http://lime.org/about-us/faqs/

http://www.masonrysystems.org/pdf/Choosing-the-Right-Mortar-for-the-Job.pdf

Here is a convenient property table: Care has to be taken since what is best in one climate or time of year may not be in another, or mortar may differ than plaster/stucco depending on desired properties.
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Terry Ruth
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Thermal Mass: A confusing topic in how if differs from walls that are highly insulated, and how they both differ in their ability to manage moisture and dry.
Defined by the USA National Bureau of Standards as: “The mass effect relates to the phenomenon in which heat transfer through walls of a building is delayed by the high heat (retention) capacity of the wall mass….also referred to as “thermal capacitance” or time lag – the resistance of the material….over time to allow change in temperature to from one side to the other”

Mass walls that are known by low R-values are deceptive. Conventional wood framed walls of higher R-values on average only hold on to heat/cold for 10 mins. Mass walls radiate for up to 12 hours. The effects of on site lite wood stud thermal bridging alone can take an R-value of 20 down to a whole R-value of 13, and moisture diffusion that knock down R-values are not accounted for in-situ, breathable massive walls are not affect by.

The phenomenon: As cold winter air eventually migrates its way to the inside of any of these breathable, thick walls, 70-90% of the temperature gradient between the outside air and indoor air disappears by the time the air reaches the inner surface, up to 10-12 hours later. This happens because the inner one third of the walls that is roughly the same as the indoor air. As outdoor air slowly diffuses through this last (inner) one third of the wall, it gradually warms as it moves through. Therefore at least several hundredths of a room air exchanged per hour is possible on the passive basis without significant thermal loss, provided you also use what is consider to be “breathable” interior and exterior finishes.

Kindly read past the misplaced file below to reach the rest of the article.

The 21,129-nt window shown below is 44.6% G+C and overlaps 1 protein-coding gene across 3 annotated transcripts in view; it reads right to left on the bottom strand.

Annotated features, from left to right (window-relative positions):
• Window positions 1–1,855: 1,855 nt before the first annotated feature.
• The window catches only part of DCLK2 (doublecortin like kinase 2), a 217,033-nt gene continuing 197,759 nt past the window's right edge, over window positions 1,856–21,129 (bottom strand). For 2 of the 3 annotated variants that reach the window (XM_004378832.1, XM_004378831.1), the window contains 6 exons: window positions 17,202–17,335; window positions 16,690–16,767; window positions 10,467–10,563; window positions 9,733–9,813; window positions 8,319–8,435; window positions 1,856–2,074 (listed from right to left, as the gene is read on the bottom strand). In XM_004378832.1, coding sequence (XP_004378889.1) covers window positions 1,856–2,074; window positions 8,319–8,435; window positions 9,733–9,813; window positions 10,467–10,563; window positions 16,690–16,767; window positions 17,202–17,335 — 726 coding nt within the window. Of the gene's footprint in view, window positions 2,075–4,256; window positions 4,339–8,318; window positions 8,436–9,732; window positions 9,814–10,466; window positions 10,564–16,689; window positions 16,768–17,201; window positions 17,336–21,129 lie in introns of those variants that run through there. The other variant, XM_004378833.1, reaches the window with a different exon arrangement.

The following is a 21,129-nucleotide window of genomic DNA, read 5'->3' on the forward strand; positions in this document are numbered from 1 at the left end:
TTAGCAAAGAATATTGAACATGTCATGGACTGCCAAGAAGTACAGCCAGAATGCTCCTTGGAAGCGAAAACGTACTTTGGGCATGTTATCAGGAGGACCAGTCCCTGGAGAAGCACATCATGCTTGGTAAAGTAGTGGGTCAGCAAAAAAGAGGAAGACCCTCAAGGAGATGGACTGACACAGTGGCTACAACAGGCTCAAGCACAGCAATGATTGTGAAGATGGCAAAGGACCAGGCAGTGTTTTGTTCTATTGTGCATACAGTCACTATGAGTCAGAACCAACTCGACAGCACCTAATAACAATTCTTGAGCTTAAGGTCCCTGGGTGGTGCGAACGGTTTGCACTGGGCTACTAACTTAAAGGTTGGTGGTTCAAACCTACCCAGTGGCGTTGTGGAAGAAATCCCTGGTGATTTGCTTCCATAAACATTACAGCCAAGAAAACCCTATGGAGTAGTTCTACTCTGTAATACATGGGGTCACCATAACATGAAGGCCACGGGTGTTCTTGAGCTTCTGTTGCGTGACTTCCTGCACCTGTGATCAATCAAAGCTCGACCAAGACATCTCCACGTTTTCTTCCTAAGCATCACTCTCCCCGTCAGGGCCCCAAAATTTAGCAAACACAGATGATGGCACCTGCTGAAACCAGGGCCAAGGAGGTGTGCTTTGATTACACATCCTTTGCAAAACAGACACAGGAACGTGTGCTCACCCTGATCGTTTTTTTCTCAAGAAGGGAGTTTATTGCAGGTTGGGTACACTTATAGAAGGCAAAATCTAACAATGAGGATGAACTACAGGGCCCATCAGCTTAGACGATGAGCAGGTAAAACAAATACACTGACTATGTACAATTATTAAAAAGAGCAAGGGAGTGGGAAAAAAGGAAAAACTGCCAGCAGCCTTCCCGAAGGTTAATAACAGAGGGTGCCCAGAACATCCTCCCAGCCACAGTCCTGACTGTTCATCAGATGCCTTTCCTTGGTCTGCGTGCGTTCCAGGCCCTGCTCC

The key is the slowness of the migration of air and the fact that it mixes with pockets towards the inner part of the wall containing warmer air in the winter and cooler in the summer. Compare this to faster cold air infiltration (not slow diffusion) entering a wood frame wall from outside in all the ways builders have come to loath: between adjacent studs, around windows and electrical outlets, or between insulation in a cavity, penetrations, etc.

NOW YOU CAN SEE WHY A BREATHABLE, THICK WALL, WITH ITS ABILITY TO DRY OUT AND TO SLIGHTLY REFRESH AND EXHANGE INDOOR AIR WITH OUTDOORS IS NOT A HINDERANCE TO SUPERIOR THERMAL PERFORMANCE.